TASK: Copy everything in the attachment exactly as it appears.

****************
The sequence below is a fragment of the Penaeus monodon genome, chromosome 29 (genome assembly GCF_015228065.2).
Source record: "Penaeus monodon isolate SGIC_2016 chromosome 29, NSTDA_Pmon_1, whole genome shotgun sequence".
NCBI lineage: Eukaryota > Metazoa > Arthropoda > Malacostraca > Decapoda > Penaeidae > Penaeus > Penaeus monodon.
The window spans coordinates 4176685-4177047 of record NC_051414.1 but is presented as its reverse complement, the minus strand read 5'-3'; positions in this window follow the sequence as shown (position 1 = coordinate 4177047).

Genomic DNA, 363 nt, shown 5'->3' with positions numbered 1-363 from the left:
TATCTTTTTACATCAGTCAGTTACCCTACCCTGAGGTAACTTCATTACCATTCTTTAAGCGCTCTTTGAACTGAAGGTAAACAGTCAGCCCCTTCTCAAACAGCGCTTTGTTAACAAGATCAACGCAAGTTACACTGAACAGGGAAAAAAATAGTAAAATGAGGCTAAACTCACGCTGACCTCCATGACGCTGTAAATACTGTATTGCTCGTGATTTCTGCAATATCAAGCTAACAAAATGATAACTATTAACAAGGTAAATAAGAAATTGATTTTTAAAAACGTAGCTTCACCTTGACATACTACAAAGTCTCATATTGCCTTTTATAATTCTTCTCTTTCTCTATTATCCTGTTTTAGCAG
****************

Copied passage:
The sequence below is a fragment of the Penaeus monodon genome, chromosome 29 (genome assembly GCF_015228065.2).
Source record: "Penaeus monodon isolate SGIC_2016 chromosome 29, NSTDA_Pmon_1, whole genome shotgun sequence".
NCBI lineage: Eukaryota > Metazoa > Arthropoda > Malacostraca > Decapoda > Penaeidae > Penaeus > Penaeus monodon.
The window spans coordinates 4176685-4177047 of record NC_051414.1 but is presented as its reverse complement, the minus strand read 5'-3'; positions in this window follow the sequence as shown (position 1 = coordinate 4177047).

Genomic DNA, 363 nt, shown 5'->3' with positions numbered 1-363 from the left:
TATCTTTTTACATCAGTCAGTTACCCTACCCTGAGGTAACTTCATTACCATTCTTTAAGCGCTCTTTGAACTGAAGGTAAACAGTCAGCCCCTTCTCAAACAGCGCTTTGTTAACAAGATCAACGCAAGTTACACTGAACAGGGAAAAAAATAGTAAAATGAGGCTAAACTCACGCTGACCTCCATGACGCTGTAAATACTGTATTGCTCGTGATTTCTGCAATATCAAGCTAACAAAATGATAACTATTAACAAGGTAAATAAGAAATTGATTTTTAAAAACGTAGCTTCACCTTGACATACTACAAAGTCTCATATTGCCTTTTATAATTCTTCTCTTTCTCTATTATCCTGTTTTAGCAG